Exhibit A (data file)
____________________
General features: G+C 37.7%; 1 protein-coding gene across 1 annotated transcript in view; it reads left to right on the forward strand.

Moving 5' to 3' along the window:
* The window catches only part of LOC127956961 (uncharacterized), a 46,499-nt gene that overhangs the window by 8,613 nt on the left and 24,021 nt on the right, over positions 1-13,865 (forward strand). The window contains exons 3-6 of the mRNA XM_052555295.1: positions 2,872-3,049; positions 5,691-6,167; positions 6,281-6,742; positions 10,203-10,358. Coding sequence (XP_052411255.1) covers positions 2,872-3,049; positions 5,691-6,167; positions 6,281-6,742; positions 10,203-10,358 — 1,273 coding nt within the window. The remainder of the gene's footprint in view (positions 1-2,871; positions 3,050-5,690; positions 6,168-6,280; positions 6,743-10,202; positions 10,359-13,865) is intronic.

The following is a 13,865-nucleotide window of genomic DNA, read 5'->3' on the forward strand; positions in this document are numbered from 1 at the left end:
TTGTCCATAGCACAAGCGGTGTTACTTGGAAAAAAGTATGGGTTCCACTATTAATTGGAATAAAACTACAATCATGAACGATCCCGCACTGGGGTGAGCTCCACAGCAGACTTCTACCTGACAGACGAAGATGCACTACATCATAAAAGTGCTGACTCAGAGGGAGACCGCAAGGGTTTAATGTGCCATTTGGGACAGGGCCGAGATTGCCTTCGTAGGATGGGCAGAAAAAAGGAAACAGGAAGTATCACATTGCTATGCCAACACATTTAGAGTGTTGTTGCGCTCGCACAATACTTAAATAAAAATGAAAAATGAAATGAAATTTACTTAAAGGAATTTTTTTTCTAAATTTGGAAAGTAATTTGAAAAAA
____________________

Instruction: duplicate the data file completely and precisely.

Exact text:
General features: G+C 37.7%; 1 protein-coding gene across 1 annotated transcript in view; it reads left to right on the forward strand.

Moving 5' to 3' along the window:
* The window catches only part of LOC127956961 (uncharacterized), a 46,499-nt gene that overhangs the window by 8,613 nt on the left and 24,021 nt on the right, over positions 1-13,865 (forward strand). The window contains exons 3-6 of the mRNA XM_052555295.1: positions 2,872-3,049; positions 5,691-6,167; positions 6,281-6,742; positions 10,203-10,358. Coding sequence (XP_052411255.1) covers positions 2,872-3,049; positions 5,691-6,167; positions 6,281-6,742; positions 10,203-10,358 — 1,273 coding nt within the window. The remainder of the gene's footprint in view (positions 1-2,871; positions 3,050-5,690; positions 6,168-6,280; positions 6,743-10,202; positions 10,359-13,865) is intronic.

The following is a 13,865-nucleotide window of genomic DNA, read 5'->3' on the forward strand; positions in this document are numbered from 1 at the left end:
TTGTCCATAGCACAAGCGGTGTTACTTGGAAAAAAGTATGGGTTCCACTATTAATTGGAATAAAACTACAATCATGAACGATCCCGCACTGGGGTGAGCTCCACAGCAGACTTCTACCTGACAGACGAAGATGCACTACATCATAAAAGTGCTGACTCAGAGGGAGACCGCAAGGGTTTAATGTGCCATTTGGGACAGGGCCGAGATTGCCTTCGTAGGATGGGCAGAAAAAAGGAAACAGGAAGTATCACATTGCTATGCCAACACATTTAGAGTGTTGTTGCGCTCGCACAATACTTAAATAAAAATGAAAAATGAAATGAAATTTACTTAAAGGAATTTTTTTTCTAAATTTGGAAAGTAATTTGAAAAAA